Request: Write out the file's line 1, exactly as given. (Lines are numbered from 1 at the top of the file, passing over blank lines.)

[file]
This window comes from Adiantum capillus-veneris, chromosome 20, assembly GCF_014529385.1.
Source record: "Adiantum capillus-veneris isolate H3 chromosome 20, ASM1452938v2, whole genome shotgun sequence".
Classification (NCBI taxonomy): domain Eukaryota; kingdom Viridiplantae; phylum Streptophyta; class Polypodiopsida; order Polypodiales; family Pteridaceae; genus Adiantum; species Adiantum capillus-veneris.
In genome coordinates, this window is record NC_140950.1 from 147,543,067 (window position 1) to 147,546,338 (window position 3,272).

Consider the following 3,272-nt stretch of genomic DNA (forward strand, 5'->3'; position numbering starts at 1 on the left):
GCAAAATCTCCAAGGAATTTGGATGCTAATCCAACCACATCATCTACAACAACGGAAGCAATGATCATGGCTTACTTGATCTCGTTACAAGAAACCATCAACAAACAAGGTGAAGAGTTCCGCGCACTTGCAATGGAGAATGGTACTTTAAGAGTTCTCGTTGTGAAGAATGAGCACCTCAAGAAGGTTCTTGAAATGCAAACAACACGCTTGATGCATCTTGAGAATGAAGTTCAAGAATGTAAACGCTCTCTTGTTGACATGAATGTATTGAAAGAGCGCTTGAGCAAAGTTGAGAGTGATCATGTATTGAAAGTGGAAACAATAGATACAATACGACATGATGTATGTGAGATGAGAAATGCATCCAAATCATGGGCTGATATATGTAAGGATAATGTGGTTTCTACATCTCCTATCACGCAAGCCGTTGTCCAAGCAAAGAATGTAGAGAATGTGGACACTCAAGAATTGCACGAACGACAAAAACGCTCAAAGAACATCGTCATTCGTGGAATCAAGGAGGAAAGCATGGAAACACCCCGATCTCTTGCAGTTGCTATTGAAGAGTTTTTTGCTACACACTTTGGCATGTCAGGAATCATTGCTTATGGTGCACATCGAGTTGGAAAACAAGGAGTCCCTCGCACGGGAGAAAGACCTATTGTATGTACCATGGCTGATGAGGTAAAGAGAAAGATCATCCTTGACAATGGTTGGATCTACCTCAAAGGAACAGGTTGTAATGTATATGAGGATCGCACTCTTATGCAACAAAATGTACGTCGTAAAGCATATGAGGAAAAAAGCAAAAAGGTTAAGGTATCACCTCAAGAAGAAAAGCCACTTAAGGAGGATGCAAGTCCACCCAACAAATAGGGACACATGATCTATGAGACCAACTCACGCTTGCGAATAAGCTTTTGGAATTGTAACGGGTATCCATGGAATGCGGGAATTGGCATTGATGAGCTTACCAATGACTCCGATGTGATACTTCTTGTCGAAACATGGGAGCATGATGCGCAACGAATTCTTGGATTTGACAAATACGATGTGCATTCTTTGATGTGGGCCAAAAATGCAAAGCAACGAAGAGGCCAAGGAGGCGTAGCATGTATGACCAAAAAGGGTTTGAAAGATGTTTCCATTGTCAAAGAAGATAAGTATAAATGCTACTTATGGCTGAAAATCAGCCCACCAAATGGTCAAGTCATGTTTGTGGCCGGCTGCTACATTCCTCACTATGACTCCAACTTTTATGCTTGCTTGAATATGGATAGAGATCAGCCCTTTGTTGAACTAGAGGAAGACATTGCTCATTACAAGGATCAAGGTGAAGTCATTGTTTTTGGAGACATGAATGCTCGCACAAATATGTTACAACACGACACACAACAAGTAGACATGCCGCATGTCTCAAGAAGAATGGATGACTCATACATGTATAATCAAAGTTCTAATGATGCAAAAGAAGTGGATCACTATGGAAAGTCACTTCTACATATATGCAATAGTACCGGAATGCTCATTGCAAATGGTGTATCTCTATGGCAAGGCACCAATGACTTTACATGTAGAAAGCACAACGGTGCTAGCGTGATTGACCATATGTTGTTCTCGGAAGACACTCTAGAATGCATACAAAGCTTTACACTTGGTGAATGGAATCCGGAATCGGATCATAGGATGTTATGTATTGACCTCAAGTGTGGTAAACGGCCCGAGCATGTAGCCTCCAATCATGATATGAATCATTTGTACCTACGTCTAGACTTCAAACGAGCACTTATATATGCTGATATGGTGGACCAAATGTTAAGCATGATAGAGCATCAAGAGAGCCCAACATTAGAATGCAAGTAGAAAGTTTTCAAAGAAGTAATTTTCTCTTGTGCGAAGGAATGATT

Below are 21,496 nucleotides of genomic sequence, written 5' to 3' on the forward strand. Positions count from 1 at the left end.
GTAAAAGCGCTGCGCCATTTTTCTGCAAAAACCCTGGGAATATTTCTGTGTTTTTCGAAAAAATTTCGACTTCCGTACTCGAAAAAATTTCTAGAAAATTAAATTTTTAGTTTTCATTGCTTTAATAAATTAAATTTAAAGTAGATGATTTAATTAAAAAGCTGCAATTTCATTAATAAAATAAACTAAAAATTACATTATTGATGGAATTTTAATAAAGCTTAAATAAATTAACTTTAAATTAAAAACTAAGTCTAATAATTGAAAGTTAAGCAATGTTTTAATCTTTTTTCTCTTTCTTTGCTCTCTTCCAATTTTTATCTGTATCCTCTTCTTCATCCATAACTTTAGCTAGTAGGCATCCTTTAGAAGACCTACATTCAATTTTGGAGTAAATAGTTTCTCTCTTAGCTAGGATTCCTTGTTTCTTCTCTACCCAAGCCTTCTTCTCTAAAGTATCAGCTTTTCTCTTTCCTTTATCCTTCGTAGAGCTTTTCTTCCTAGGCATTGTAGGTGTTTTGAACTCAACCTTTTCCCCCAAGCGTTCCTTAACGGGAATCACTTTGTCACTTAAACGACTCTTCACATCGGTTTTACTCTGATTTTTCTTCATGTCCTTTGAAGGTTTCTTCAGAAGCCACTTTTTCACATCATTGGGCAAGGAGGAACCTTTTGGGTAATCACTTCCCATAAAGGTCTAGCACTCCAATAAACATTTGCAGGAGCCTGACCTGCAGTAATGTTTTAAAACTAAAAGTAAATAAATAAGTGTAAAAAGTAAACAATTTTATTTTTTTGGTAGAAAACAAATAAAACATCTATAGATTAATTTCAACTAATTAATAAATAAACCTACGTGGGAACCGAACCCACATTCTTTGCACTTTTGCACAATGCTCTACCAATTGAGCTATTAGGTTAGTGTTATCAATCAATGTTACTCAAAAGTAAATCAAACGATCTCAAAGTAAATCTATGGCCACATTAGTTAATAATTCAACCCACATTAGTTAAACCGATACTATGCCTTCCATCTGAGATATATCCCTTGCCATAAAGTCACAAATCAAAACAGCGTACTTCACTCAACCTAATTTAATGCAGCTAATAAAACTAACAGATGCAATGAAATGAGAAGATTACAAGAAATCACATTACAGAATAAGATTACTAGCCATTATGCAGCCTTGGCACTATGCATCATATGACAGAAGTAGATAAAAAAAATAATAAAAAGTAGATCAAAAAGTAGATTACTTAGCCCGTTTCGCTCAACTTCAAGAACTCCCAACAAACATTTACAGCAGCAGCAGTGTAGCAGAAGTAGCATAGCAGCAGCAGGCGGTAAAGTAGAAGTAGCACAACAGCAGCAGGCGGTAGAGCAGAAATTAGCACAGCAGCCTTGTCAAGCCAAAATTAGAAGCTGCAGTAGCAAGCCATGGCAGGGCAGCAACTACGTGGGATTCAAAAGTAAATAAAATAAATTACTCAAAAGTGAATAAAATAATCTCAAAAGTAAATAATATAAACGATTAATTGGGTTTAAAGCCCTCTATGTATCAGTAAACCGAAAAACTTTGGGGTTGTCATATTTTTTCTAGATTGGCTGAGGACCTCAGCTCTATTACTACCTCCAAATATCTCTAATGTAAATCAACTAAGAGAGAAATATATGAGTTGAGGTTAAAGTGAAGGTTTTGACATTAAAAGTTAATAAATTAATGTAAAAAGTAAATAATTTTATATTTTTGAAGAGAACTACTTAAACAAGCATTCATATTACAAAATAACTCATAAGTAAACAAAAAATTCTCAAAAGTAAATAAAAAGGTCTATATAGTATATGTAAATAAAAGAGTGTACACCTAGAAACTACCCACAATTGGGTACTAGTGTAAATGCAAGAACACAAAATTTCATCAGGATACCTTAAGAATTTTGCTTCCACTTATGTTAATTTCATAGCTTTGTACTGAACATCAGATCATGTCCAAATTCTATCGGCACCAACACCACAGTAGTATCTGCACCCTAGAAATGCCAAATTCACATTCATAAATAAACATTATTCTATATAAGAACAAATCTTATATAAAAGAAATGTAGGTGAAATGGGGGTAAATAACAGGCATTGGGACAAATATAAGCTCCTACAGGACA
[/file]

This window comes from Adiantum capillus-veneris, chromosome 20, assembly GCF_014529385.1.